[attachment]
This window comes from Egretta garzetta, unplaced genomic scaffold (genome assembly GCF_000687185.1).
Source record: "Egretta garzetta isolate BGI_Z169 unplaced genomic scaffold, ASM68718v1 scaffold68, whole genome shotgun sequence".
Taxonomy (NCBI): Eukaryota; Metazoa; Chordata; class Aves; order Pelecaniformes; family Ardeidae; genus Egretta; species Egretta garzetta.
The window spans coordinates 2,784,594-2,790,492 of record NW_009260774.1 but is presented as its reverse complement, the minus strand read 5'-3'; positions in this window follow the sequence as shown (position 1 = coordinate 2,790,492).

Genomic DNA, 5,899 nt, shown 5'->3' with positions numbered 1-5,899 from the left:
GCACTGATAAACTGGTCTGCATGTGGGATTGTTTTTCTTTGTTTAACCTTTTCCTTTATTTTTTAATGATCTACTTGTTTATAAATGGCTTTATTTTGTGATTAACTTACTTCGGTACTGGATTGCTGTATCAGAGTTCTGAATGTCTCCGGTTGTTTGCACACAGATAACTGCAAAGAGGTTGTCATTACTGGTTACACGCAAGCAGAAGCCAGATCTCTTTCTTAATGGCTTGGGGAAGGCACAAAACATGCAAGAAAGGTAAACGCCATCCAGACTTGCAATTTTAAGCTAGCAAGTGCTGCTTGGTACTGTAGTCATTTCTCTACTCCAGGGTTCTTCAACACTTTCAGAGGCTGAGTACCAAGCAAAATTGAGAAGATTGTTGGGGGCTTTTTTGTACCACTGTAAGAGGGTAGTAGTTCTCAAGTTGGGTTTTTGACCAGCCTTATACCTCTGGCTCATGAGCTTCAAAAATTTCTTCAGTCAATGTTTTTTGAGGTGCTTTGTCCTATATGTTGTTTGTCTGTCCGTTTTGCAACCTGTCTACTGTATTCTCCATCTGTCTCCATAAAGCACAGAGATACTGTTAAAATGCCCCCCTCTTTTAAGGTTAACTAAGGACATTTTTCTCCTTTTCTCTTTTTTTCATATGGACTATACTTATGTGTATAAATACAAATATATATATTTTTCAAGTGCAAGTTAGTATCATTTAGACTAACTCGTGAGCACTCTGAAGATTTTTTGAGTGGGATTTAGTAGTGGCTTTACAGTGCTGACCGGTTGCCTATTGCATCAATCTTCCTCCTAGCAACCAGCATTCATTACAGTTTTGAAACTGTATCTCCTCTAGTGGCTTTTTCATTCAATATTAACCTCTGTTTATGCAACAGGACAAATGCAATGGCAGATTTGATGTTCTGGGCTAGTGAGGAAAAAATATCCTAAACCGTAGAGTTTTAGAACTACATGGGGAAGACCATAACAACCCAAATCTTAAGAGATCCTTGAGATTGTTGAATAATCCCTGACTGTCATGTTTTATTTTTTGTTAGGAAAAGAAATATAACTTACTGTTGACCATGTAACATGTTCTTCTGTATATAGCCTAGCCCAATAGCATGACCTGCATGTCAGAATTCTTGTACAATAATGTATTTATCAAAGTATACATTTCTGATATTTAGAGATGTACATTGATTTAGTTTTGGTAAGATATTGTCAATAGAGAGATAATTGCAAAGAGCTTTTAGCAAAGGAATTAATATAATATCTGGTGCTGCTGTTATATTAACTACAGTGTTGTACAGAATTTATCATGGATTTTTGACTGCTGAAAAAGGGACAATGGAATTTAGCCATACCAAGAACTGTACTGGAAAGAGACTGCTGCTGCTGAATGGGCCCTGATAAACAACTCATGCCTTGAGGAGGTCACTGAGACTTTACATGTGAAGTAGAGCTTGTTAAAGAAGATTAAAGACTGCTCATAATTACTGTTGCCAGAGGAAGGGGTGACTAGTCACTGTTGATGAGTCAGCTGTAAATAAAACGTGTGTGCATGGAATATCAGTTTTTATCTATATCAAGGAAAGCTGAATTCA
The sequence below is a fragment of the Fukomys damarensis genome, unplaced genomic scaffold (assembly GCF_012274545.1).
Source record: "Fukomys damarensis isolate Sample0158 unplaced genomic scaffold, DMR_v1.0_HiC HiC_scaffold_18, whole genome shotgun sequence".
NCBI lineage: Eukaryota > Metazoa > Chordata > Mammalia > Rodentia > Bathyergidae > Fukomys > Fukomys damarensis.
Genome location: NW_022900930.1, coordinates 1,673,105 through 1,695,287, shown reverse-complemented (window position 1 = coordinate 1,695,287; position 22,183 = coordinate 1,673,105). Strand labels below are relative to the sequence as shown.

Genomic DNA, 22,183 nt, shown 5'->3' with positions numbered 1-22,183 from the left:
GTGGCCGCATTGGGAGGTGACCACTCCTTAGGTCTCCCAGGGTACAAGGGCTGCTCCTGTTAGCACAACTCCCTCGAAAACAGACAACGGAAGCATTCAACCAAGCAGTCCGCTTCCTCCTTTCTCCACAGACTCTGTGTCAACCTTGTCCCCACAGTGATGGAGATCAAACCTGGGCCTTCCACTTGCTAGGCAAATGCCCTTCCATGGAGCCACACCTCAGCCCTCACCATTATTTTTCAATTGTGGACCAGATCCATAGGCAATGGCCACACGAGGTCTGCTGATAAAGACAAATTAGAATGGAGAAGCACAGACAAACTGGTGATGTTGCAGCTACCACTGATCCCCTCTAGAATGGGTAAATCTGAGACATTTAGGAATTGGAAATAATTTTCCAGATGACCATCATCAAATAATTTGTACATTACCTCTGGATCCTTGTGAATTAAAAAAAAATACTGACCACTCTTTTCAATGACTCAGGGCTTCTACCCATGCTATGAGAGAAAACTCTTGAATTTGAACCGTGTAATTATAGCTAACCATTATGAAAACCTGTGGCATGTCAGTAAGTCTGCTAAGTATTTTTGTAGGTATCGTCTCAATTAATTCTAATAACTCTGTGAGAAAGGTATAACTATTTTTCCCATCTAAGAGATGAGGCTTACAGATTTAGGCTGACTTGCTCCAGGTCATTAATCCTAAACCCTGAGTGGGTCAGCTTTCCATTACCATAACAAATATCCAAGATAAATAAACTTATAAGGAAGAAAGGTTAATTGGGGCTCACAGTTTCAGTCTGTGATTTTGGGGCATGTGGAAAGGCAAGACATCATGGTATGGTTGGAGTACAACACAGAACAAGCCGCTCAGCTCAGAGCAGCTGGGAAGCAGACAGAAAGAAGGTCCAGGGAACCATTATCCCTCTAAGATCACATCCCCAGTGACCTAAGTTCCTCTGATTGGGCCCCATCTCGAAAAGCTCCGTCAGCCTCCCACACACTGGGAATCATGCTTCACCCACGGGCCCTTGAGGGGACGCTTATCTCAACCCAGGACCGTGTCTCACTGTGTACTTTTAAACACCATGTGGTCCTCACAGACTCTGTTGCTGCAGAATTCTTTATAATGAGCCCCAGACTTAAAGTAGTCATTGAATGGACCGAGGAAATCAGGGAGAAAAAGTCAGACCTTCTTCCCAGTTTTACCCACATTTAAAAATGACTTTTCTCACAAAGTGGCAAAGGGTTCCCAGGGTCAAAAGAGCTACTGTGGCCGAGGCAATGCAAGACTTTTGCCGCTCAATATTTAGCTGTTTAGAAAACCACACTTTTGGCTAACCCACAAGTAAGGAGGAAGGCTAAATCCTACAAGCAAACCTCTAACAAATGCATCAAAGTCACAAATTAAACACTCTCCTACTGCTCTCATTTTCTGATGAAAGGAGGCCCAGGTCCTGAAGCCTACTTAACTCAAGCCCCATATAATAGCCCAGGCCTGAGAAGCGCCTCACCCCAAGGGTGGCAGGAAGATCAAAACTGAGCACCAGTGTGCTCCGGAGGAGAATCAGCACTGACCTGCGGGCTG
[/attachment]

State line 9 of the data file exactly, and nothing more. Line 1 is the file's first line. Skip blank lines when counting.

NCBI lineage: Eukaryota > Metazoa > Chordata > Mammalia > Rodentia > Bathyergidae > Fukomys > Fukomys damarensis.